STEAM for All Ages

Music is a fascinating blend of physical vibrations, basic counting, complicated mathematical patterns and rules complete with a whole lot of creativity and humanity thrown in. Because of this, it’s the perfect medium for early learners to explore the scientific process. Below are three STEAM (Science, Technology, Engineering, Arts, and Math) experiments for kids in different age ranges.

Key Terms

  • Hypothesis: An educated guess, or a guess you make based on the information you already know.
  • Variable: Any factor that can change in a scientific experiment.
  • Scientific Method: A process where a question is asked, a hypothesis is created, and the hypothesis is tested through a controlled experiment to see if it is accurate.

STEAM for Babies and Toddlers

At this young age, every moment of a baby’s day is a science experiment. Every movement they make tells them about the world around them. They are constantly involved in the scientific process as they investigate their world and the impacts that their actions have on the people, places, and things around them.

One of our favorite ways for young ones to explore and experiment with music and sound is the classic found-item drum circle. Set your little one up with some spatula “drumsticks” and different bangable objects from around your house – pots and bowls, empty containers, small pillows, a big hollow toy, etc. As they’re happily banging away, they’ll be experimenting with so many of the fundamentals of music-making. Feel free to join them on the floor and explore these questions with them:

  • Dynamics: What happens if you hit something hard versus something soft?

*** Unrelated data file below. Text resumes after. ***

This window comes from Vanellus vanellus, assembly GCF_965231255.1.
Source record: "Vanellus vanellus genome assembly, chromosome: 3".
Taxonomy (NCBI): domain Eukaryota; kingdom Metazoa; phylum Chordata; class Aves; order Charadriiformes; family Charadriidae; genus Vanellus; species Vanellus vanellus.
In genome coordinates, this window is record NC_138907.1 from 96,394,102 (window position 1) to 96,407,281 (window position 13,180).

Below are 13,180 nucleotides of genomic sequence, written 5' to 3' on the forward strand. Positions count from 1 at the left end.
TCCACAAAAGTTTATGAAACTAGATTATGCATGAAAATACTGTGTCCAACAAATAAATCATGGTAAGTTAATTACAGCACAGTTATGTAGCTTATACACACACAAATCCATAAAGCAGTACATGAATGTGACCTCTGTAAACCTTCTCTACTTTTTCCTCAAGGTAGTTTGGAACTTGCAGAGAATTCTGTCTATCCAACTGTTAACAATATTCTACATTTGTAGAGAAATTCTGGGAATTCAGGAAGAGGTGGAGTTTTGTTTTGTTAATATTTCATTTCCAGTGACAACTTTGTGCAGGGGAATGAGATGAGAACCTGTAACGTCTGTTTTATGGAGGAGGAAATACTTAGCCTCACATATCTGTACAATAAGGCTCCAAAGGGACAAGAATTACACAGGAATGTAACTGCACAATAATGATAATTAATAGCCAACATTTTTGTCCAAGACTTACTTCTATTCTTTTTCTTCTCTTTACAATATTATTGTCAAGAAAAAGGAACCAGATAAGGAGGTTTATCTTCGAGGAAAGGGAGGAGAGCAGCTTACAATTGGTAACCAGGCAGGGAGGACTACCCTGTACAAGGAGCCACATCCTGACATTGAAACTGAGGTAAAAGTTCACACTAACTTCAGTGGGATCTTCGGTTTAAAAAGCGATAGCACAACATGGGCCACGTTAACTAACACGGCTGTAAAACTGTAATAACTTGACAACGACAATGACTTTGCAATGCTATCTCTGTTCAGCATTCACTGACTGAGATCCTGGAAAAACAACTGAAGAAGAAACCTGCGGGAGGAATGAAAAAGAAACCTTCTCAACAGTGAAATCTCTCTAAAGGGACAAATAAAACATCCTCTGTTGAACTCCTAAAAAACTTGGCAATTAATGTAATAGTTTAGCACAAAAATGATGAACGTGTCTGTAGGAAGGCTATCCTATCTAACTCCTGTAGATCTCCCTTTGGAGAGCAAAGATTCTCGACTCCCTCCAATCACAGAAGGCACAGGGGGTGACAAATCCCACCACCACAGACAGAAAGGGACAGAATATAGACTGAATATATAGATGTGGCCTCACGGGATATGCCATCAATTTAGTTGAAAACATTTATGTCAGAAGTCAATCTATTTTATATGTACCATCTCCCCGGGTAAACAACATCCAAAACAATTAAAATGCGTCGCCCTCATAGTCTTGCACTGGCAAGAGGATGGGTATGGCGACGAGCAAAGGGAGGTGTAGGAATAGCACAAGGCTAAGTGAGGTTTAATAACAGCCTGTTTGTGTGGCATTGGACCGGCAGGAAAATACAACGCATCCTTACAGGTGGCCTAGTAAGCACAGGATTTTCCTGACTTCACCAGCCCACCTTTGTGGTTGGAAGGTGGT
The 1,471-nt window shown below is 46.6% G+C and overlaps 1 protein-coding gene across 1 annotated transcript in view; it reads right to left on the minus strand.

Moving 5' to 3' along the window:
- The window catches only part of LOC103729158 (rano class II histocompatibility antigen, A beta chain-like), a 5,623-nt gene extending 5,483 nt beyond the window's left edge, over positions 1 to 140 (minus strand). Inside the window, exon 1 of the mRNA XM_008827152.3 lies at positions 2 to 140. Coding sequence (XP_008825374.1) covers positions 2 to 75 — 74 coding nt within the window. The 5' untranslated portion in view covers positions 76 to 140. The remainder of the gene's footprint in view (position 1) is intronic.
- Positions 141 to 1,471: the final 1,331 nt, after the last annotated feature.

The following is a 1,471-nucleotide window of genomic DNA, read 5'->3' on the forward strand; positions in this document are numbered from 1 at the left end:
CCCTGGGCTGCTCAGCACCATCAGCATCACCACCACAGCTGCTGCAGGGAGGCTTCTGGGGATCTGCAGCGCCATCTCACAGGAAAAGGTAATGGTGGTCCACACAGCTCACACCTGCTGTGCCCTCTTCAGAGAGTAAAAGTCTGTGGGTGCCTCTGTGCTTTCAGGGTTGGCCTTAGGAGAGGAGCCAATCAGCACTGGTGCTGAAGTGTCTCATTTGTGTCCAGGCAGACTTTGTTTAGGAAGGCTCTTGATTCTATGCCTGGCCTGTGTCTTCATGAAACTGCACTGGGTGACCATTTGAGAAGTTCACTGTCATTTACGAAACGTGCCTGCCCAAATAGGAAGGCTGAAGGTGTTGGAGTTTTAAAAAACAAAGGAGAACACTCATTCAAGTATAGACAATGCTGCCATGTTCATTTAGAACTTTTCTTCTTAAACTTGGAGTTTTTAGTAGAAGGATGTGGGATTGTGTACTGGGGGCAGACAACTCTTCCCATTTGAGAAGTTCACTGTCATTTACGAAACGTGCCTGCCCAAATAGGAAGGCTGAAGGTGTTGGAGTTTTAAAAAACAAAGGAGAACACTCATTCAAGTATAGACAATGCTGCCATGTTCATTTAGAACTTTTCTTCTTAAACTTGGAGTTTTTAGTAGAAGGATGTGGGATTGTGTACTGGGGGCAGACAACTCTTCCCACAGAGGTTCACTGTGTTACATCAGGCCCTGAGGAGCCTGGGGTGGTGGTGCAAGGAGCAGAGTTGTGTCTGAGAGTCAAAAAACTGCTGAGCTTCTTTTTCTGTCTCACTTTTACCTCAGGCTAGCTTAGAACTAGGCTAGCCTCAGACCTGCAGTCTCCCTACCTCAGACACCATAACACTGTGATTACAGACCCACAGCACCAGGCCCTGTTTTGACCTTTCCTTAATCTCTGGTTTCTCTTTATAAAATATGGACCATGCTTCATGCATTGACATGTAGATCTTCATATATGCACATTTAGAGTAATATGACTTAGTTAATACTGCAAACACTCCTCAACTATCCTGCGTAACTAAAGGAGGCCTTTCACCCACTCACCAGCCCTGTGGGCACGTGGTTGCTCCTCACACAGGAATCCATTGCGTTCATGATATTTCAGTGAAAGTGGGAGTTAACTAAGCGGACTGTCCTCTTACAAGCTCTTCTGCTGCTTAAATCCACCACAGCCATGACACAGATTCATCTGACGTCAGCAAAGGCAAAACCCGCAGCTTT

• Timbre: How does the metal pot sound different than the pillow?
  • Tempo: What do slow sounds sound like versus fast sounds?

STEAM for Preschool – Elementary

Homemade water xylophones allow kids to hear and see the science of sound in action. Follow this easy tutorial to create your own water xylophone at home. Engage your kids in the scientific process by following these steps:

  1. Create your hypothesis: What will happen to the sound when different amounts of water are added to each glass.
  2. Make the water xylophones Depending on the age of your child(ren), let them take the lead on filling each glass with different amounts of water. It’s a great motor skill activity. Now they can test their hypothesis by playing their xylophones.
  3. Have them evaluate their hypothesis: was it correct or incorrect?
  4. Have some fun testing even more variables:
  • What happens if you tap the glasses with a plastic knife versus a metal knife or another item?
  • Does tapping on different parts of the glass change the sound?
  • Does it sound different filled with a different liquid? What about if it’s filled with cotton balls?
  • Have some fun changing the water levels and see if you can play a song.

STEAM for Elementary – Early Middle School

Time to nail down the scientific process a little bit further using this guided activity packet. You can download the packet and print the worksheet from it or access the printable worksheet directly here.

Science-Inspired Playlist

Science-Inspired Playlist

Wrap up your scientific exploration with this playlist full of science-inspired music.

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